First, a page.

- We are asked to accept legend, hearsay, tradition as reliable proof of miracles; (e.g., as evidence that the apostle John wrote the fourth gospel, we are asked to accept Papias' assertion, even though we have no idea how Papias knew this fact, and we do not have Papias' own statement, but only Papias as cited by Eusebius, several centuries later, who himself is of questionable reliability, and who himself felt that Papias was not reliable! - none of which was mentioned by Strobel or Blomberg!);
- We are asked to "give the benefit of the doubt" (e.g. at page 61) to otherwise dubious assertions - why should we?;
- The fact that a witness or a document gets some things right does NOT obligate us (or even entitle us) to assume that everything the witness says - especially on the very issue in question - is reliable: just because the gospels are correct about verifiable facts (Pilate was the Roman official in Jerusalem; Herod reigned in Judah; etc.), that does not warrant our acceptance of that witness' unverifiable (and miraculous) assertions - this is a fundamentally fallacious error ("Since the Gospels are correct on so many points, we can assume that they are 100% reliable") - this is begging the question, and you would get an F in any Logic 101 course for doing this;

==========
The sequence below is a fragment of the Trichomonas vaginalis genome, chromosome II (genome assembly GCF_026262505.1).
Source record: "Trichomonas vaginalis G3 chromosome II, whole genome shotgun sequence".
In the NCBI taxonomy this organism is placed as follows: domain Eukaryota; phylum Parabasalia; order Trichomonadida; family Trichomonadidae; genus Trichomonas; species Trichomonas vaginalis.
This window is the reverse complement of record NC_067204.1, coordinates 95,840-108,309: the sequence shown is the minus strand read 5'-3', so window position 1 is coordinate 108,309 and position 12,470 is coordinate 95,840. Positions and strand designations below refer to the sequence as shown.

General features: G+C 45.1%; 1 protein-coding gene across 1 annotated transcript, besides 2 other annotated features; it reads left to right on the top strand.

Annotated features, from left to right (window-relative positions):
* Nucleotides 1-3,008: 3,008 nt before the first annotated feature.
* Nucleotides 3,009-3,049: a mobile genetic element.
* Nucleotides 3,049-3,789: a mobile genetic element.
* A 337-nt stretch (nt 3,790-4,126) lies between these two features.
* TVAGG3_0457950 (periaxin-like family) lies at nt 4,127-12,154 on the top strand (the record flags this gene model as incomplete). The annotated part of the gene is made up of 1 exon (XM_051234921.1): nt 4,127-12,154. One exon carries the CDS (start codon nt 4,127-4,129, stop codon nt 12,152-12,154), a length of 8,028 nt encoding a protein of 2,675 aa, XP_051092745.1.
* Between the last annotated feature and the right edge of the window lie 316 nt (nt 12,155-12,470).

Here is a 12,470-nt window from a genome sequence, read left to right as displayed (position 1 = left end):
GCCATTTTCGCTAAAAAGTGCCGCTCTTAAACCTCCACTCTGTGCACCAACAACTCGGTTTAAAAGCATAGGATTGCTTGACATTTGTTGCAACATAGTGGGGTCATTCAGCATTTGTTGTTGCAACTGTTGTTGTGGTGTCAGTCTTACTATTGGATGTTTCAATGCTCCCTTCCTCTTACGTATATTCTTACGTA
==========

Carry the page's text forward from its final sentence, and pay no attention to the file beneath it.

- And yet, in asking us to relax the strict rules of evidence in the case of Christianity, the apologists would be unwilling, I am sure, to make the same relaxation in the case of the claims of other religions, such as Mormonism, or Islam, or Baha'i; (In the case of Mormonism, for example, with which I am very familiar, I think the Mormons have better evidence for the appearance of the angel Moroni to Joseph Smith than the Christians have for the resurrection);
- Comparisons with how much later and scarcer other ancient records are (e.g. life of Alexander, Homer) cannot be evidence for the validity of earlier and more voluminous ancient accounts of miraculous events; that is, you prove nothing by saying "my evidence may be poor, but your evidence is worse!", especially in attempting to prove a miraculous event;